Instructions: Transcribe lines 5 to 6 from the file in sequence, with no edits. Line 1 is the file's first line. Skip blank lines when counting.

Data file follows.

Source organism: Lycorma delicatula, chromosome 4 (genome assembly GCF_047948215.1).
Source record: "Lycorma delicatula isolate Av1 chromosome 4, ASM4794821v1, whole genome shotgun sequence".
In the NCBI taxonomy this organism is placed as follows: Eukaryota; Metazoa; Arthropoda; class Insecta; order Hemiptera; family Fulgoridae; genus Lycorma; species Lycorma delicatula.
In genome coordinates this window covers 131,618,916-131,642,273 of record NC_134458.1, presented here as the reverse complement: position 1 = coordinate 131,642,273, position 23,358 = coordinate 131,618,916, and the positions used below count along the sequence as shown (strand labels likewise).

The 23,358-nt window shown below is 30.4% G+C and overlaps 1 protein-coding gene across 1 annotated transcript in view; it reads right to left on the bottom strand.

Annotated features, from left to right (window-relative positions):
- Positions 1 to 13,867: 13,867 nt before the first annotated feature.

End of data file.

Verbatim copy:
The 23,358-nt window shown below is 30.4% G+C and overlaps 1 protein-coding gene across 1 annotated transcript in view; it reads right to left on the bottom strand.

Annotated features, from left to right (window-relative positions):